The Top of the Magnificent Amphitheratre

Trip Start Dec 16, 2005
Trip End Jun 12, 2006

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Flag of South Africa  ,
Tuesday, May 30, 2006

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Against Gareth's advice we headed off to do the trail to the top of the Amphitheatre and the Tugela Falls.

What a great hike, the trail to the top of the escarpment is in fantastic shape and even concrete paved in places. There are some tough chain ladders that take you the last 50m up a sheer cliff face to the top and then a trail that takes you to a magnificent viewpoint and the top of the Tugela Falls. The trails on the top are not as well marked as further down, but on a clear day with more common sense than the average Muppet, there is no reason why anyone with a little hiking experience could not make to the viewpoint. Just watch out for the mist.

It was funny after Gareth's advice not to go alone we actually found 2 groups of people wandering around on the top who had lost their guides - don't ask! Both groups hadn't hiked much before and managed just fine. If you want to save yourself the $100 go alone and if it's cloudy you're not going to see much anyway, so just stay off the top.

Great views of the Western Buttress and the Sentinel on the way up. Once we got higher we were walking in the shadows of these huge rock towers.

Lot's of lizards on the way up, as well as dassies (rock Hyraxes), rheboks and a good sighting of the magnificent lammergeyer (bearded vulture). What a fantastic bird.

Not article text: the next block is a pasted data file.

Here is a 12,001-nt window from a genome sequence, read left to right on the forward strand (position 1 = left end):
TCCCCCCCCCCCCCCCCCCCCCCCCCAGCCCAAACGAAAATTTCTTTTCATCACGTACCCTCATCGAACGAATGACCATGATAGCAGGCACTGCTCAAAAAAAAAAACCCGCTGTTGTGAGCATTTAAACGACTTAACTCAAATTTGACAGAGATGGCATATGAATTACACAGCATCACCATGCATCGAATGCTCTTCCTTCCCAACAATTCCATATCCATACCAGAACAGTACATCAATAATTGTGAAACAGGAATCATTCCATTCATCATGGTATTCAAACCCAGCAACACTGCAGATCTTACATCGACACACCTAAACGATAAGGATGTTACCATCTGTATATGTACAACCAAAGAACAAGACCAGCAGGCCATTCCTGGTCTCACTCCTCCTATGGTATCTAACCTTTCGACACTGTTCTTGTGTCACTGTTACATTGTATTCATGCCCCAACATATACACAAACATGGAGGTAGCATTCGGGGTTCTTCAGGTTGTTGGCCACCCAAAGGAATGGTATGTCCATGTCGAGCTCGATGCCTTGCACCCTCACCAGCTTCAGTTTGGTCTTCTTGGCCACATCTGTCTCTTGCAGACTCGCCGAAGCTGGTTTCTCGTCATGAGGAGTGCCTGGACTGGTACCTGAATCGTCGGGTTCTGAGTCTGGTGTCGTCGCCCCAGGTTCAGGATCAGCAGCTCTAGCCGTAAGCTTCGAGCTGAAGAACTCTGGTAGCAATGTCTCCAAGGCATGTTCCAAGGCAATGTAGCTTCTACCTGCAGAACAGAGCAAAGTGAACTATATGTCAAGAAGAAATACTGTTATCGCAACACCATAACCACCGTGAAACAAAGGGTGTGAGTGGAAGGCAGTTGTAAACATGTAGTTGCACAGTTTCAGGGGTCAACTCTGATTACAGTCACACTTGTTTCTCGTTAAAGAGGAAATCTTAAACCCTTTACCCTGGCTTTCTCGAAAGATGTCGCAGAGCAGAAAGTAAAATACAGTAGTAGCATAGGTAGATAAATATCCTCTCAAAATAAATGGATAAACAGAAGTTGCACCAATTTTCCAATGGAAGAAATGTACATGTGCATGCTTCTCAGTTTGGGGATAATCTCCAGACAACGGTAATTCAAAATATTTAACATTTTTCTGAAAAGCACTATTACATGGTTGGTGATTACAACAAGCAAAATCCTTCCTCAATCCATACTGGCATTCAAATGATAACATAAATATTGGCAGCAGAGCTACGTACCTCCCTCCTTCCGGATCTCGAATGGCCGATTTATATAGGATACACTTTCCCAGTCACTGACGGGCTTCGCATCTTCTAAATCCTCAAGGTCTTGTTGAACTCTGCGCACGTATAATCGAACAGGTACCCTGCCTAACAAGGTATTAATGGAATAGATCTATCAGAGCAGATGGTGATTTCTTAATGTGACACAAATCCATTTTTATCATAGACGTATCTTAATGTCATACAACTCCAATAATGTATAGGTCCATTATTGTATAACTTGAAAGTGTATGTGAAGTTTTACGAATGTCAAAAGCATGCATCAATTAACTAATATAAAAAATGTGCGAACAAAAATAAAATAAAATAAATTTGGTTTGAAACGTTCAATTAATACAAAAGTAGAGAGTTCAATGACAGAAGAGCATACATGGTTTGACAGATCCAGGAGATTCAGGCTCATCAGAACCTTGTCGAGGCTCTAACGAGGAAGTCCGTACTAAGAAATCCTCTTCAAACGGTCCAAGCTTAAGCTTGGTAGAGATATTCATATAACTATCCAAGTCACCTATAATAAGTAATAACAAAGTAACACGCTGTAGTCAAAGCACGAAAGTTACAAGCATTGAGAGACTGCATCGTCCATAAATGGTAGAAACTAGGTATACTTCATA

At the top we had fantastic views of the amphitheatre, in particular towards the Devil's Tooth and the Eastern Buttress.

We could see down over the falls, although as I mentioned yesterday the water was sparse. From the viewpoint we could also look back across the plateau to the Mont Aux Source that was 5 km away. This was the highest point in South African and the border with Lesotho.

I'd forgotten the hard boiled egg and cheese for lunch and managed to escape lightly although a do maintain that hiking is a team activity. Luckily I'd bought a whole loaf of nice fresh bread so there was plenty to fill are tummies.

The view from the top of the escarpment reminded me a lot of the Simien Mountains in Ethiopia.

Back down and back to the car and I began to realize why South Africa has some of the highest road death rates in the world. I would be traveling at 120km per hour on a single line highway with shared taxis stopping where ever was convenient and people walking by the sides of the road. All this time I was the slowest car on the road and it would not be uncommon for cars to pass me doing 160kmph (100mph).

We did finally manage to see a black backed jackal on the way back to the hostel. Erica had been looking to see these all the way through Kruger.

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